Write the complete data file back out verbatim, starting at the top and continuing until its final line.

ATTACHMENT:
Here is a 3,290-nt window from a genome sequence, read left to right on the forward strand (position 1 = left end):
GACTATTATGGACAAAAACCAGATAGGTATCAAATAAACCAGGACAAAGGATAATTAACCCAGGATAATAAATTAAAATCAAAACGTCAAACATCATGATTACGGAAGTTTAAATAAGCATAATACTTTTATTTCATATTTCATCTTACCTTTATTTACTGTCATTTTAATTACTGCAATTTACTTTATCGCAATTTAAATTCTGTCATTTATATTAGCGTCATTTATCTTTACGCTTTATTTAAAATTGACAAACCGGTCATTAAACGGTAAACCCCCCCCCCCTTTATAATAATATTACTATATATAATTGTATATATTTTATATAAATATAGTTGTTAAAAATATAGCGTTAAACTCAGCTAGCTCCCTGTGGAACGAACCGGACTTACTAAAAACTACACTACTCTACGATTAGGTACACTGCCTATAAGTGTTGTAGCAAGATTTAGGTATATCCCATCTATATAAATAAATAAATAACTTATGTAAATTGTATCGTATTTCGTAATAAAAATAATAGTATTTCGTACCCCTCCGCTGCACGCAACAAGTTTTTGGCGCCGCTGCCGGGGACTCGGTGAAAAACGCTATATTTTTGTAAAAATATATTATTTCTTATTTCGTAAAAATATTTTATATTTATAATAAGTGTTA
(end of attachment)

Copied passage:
Here is a 3,290-nt window from a genome sequence, read left to right on the forward strand (position 1 = left end):
GACTATTATGGACAAAAACCAGATAGGTATCAAATAAACCAGGACAAAGGATAATTAACCCAGGATAATAAATTAAAATCAAAACGTCAAACATCATGATTACGGAAGTTTAAATAAGCATAATACTTTTATTTCATATTTCATCTTACCTTTATTTACTGTCATTTTAATTACTGCAATTTACTTTATCGCAATTTAAATTCTGTCATTTATATTAGCGTCATTTATCTTTACGCTTTATTTAAAATTGACAAACCGGTCATTAAACGGTAAACCCCCCCCCCCTTTATAATAATATTACTATATATAATTGTATATATTTTATATAAATATAGTTGTTAAAAATATAGCGTTAAACTCAGCTAGCTCCCTGTGGAACGAACCGGACTTACTAAAAACTACACTACTCTACGATTAGGTACACTGCCTATAAGTGTTGTAGCAAGATTTAGGTATATCCCATCTATATAAATAAATAAATAACTTATGTAAATTGTATCGTATTTCGTAATAAAAATAATAGTATTTCGTACCCCTCCGCTGCACGCAACAAGTTTTTGGCGCCGCTGCCGGGGACTCGGTGAAAAACGCTATATTTTTGTAAAAATATATTATTTCTTATTTCGTAAAAATATTTTATATTTATAATAAGTGTTA